In considering the totality of the ­evidence, the court held that each of the factors required for a discharge denial under Section 727(a)(4)(A) had been satisfied.

First, Pynn's representations of value of the Porsche, the bicycles and the guitars on his Schedule B and Amended Schedule B constituted a false oath. While Pynn testified that he had made a "simple mistake" in using a quick-sale valuation, the court found that Pynn's testimony "was not credible, given debtor's attention to detail and intense interest in his collection of assets."

Second, the false statements of value were material. In a case where unsecured creditors' claims totaled $224,000, it was not much of a stretch for the court to conclude that an $82,000 misstatement of value was material and that this "concealment adversely affected the administration of this estate."

Finally, the evidence established that Pynn knowingly and fraudulently "undervalued the property with the ­intention and purpose of deceiving his creditors through the ­stratagem of low-ball statements of value that, for debtor, fit neatly, albeit, falsely, into the California ­exemption scheme."

The Court's Analysis: failure to satisfy burden of proof

11 U.S.C. Section 727 (a)(2)(A) provides, "The court shall grant the debtor a discharge, unless ... the debtor, with intent to hinder, delay, or defraud a creditor or an officer of the estate charged with custody of property under this title, has transferred, removed, destroyed, mutilated, or concealed, or has permitted to be transferred, removed, destroyed, mutilated, or concealed—property of the debtor, within one year before the date of the filing of the petition."

The court concluded that while Pynn had hidden the true value and substantial equity in the Porsche, the guitars, and the bicycles, Pynn's acts occurred at the time of the filing of his bankruptcy petition and not "within the one year before the date of the filing of the petition" as required by Section 727(a)(2)(A). Accordingly, the court held that there was insufficient evidence to support a denial of the debtor's discharge pursuant to Section 727 (a)(2)(A).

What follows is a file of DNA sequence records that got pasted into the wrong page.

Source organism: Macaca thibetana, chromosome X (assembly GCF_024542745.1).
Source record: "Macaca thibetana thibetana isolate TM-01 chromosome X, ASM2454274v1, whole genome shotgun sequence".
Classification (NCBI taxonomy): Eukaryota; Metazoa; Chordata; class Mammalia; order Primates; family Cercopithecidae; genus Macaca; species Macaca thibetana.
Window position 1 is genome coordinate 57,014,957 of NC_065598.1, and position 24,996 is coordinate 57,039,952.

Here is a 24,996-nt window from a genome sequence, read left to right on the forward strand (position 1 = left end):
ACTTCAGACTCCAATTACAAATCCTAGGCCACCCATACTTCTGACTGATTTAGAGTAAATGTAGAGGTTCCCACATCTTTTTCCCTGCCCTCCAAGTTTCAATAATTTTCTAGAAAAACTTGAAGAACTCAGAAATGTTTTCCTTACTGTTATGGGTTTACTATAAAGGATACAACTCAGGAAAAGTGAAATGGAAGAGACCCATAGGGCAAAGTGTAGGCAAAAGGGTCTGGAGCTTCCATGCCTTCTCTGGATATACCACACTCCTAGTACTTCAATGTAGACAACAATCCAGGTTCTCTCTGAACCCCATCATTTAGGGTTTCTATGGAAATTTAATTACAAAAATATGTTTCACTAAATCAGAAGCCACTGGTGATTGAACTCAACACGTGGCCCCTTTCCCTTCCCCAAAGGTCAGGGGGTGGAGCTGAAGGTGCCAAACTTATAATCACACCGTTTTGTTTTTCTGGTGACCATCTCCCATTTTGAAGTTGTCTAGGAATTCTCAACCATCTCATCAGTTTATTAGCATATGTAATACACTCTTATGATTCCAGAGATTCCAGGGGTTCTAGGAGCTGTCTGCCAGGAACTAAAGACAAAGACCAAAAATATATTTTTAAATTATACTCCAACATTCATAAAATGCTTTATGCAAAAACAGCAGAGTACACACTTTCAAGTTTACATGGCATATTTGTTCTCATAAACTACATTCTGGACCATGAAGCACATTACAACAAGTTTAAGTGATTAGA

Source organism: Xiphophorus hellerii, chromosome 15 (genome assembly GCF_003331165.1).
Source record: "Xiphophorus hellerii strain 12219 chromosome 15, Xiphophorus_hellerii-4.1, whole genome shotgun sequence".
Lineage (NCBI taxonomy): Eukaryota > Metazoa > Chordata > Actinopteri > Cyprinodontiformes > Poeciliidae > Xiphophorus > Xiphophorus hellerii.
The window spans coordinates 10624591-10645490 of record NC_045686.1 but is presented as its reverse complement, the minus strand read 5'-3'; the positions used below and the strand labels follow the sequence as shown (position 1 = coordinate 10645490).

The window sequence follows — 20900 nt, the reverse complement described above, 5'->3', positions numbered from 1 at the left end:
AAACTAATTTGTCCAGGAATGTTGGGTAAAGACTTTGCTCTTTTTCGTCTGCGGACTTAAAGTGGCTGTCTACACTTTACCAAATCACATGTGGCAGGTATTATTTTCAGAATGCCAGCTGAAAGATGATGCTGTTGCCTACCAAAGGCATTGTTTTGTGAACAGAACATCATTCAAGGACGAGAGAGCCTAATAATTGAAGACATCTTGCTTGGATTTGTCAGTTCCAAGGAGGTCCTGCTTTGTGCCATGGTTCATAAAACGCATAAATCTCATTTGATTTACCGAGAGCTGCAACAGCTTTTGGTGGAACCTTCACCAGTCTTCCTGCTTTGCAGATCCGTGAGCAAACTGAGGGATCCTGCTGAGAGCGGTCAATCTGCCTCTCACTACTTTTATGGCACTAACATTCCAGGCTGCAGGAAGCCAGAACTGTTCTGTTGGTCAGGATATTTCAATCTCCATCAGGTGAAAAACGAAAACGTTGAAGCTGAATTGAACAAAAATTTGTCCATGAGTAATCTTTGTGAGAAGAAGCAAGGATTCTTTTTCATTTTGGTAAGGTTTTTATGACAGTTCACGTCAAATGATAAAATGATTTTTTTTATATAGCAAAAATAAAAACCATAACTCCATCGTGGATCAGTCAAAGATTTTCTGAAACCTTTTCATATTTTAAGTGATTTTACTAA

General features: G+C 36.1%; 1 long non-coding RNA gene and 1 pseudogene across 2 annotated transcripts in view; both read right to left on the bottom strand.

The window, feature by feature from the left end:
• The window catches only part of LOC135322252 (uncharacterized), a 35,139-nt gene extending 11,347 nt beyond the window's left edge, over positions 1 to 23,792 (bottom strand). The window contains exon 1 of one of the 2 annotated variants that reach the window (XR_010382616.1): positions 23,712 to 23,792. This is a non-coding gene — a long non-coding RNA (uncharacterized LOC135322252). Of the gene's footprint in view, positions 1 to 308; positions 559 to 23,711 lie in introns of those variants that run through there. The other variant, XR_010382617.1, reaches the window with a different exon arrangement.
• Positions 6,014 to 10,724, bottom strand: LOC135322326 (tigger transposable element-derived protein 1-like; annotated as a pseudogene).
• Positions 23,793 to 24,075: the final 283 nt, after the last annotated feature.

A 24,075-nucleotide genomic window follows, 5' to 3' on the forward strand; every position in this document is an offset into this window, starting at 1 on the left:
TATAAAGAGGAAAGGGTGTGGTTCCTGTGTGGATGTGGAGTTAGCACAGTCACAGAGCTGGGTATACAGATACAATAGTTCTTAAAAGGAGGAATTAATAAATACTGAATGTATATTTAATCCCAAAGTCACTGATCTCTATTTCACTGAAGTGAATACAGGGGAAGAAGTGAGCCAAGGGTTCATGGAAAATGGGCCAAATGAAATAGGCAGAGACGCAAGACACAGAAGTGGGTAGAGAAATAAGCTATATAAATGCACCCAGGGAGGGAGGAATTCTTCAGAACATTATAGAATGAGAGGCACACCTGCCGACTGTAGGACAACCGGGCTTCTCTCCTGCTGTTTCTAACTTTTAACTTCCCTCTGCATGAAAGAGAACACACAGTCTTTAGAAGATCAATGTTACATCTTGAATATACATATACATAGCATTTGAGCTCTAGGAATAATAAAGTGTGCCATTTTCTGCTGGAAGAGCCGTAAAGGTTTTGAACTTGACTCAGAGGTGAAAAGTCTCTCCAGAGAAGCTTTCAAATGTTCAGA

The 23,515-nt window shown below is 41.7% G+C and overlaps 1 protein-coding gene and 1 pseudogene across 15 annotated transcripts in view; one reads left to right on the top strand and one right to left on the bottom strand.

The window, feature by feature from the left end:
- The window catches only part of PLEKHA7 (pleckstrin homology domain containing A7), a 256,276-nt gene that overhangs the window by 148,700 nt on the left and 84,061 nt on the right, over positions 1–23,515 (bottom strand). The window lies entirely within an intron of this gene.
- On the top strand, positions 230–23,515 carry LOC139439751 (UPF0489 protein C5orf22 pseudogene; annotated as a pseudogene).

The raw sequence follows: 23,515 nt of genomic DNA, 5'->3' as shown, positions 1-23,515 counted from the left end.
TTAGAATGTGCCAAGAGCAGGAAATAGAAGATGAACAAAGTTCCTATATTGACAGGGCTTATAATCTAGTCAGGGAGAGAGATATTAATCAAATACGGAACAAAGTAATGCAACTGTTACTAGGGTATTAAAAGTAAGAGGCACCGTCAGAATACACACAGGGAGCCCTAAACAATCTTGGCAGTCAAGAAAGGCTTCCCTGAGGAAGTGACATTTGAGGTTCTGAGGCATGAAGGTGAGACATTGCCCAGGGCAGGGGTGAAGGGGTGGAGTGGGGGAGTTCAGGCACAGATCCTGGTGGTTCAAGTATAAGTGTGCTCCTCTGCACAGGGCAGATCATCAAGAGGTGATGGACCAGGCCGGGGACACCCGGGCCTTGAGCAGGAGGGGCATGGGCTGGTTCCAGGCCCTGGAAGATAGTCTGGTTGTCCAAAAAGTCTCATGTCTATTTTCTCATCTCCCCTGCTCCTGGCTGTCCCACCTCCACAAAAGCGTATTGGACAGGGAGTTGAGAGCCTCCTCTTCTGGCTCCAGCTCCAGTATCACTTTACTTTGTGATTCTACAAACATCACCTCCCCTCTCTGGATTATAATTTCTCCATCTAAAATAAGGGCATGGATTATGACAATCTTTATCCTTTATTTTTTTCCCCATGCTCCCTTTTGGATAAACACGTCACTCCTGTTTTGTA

Importance of Creditor Involvement

The Pynn case demonstrates the importance of creditor involvement in a bankruptcy case even if it initially appears that there may be little or no recovery for creditors. All too often, creditors glance over schedules and statements of financial affairs filed by the debtor and accept the information listed at "face value." Pynn serves as a reminder that creditors should take the time to review the debtor's schedules and statement of financial affairs in detail and determine whether any discrepancies exist or any red flags are raised. To the extent a creditor has been provided financial information in connection with the debtor's earlier application for credit, the creditor should cross-reference that information with the debtor's schedules and statement of financial affairs to determine whether any assets previously owned were assigned values significantly different than the values given in the schedules, or whether assets previously identified are even listed at all in the debtor's schedules. In keeping with the saying that "knowledge is power," a creditor armed with reliable information about the debtor (e.g., balance sheets and other financial statements, information about the debtor's line of work, or whether the debtor is a collector or has hobbies that might require the use of valuable equipment) stands a much better chance of "keeping the debtor honest."

While information of this type may not be readily available to creditors, the Pynn case underscores the importance of employing the tools available to parties-in-interest under the U.S. Bankruptcy Code, such as preparing for and appearing at the 341 meeting of creditors, or conducting an examination under Federal Rule of Bankruptcy Procedure 2004. This type of participation requires minimal effort and cost, and could very well result in an increased recovery in the bankruptcy case and a denial of discharge if fraud is uncovered.

This article originally appeared in The Legal Intelligencer and is republished here with permission from law.com.